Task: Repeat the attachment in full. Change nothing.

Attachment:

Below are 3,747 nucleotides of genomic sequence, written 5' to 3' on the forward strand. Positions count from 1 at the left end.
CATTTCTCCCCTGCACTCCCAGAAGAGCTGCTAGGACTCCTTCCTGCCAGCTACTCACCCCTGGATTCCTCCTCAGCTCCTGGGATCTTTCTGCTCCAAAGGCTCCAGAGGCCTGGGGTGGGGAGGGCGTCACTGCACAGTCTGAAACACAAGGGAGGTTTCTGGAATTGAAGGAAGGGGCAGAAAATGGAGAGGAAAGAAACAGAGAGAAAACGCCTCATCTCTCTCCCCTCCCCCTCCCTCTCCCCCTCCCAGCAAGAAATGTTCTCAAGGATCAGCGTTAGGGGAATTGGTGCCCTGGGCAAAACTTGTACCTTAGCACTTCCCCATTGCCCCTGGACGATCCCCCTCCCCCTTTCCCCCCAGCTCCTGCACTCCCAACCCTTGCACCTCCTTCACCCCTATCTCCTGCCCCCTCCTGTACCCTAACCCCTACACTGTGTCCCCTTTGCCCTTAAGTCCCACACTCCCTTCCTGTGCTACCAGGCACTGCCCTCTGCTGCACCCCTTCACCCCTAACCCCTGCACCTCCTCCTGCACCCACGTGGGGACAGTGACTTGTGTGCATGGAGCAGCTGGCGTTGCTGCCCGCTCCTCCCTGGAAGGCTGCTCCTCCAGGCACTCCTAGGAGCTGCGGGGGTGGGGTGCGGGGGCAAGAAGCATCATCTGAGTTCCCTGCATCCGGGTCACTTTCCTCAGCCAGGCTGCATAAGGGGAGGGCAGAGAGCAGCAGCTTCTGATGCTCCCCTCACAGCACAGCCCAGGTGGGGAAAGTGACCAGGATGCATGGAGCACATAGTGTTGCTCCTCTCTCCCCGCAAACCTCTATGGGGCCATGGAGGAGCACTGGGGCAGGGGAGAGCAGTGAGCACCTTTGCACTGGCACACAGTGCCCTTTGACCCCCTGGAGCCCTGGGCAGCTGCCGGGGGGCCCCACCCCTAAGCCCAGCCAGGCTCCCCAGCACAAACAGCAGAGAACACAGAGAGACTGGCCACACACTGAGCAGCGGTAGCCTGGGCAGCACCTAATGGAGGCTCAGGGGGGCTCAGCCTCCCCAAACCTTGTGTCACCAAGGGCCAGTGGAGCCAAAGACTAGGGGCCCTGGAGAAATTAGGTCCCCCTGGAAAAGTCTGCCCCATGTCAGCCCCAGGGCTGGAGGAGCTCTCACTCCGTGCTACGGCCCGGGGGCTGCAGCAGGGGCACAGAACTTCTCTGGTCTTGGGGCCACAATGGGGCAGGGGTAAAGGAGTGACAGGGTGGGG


Below are 3,747 nucleotides of genomic sequence, written 5' to 3' on the forward strand. Positions count from 1 at the left end.
CATTTCTCCCCTGCACTCCCAGAAGAGCTGCTAGGACTCCTTCCTGCCAGCTACTCACCCCTGGATTCCTCCTCAGCTCCTGGGATCTTTCTGCTCCAAAGGCTCCAGAGGCCTGGGGTGGGGAGGGCGTCACTGCACAGTCTGAAACACAAGGGAGGTTTCTGGAATTGAAGGAAGGGGCAGAAAATGGAGAGGAAAGAAACAGAGAGAAAACGCCTCATCTCTCTCCCCTCCCCCTCCCTCTCCCCCTCCCAGCAAGAAATGTTCTCAAGGATCAGCGTTAGGGGAATTGGTGCCCTGGGCAAAACTTGTACCTTAGCACTTCCCCATTGCCCCTGGACGATCCCCCTCCCCCTTTCCCCCCAGCTCCTGCACTCCCAACCCTTGCACCTCCTTCACCCCTATCTCCTGCCCCCTCCTGTACCCTAACCCCTACACTGTGTCCCCTTTGCCCTTAAGTCCCACACTCCCTTCCTGTGCTACCAGGCACTGCCCTCTGCTGCACCCCTTCACCCCTAACCCCTGCACCTCCTCCTGCACCCACGTGGGGACAGTGACTTGTGTGCATGGAGCAGCTGGCGTTGCTGCCCGCTCCTCCCTGGAAGGCTGCTCCTCCAGGCACTCCTAGGAGCTGCGGGGGTGGGGTGCGGGGGCAAGAAGCATCATCTGAGTTCCCTGCATCCGGGTCACTTTCCTCAGCCAGGCTGCATAAGGGGAGGGCAGAGAGCAGCAGCTTCTGATGCTCCCCTCACAGCACAGCCCAGGTGGGGAAAGTGACCAGGATGCATGGAGCACATAGTGTTGCTCCTCTCTCCCCGCAAACCTCTATGGGGCCATGGAGGAGCACTGGGGCAGGGGAGAGCAGTGAGCACCTTTGCACTGGCACACAGTGCCCTTTGACCCCCTGGAGCCCTGGGCAGCTGCCGGGGGGCCCCACCCCTAAGCCCAGCCAGGCTCCCCAGCACAAACAGCAGAGAACACAGAGAGACTGGCCACACACTGAGCAGCGGTAGCCTGGGCAGCACCTAATGGAGGCTCAGGGGGGCTCAGCCTCCCCAAACCTTGTGTCACCAAGGGCCAGTGGAGCCAAAGACTAGGGGCCCTGGAGAAATTAGGTCCCCCTGGAAAAGTCTGCCCCATGTCAGCCCCAGGGCTGGAGGAGCTCTCACTCCGTGCTACGGCCCGGGGGCTGCAGCAGGGGCACAGAACTTCTCTGGTCTTGGGGCCACAATGGGGCAGGGGTAAAGGAGTGACAGGGTGGGG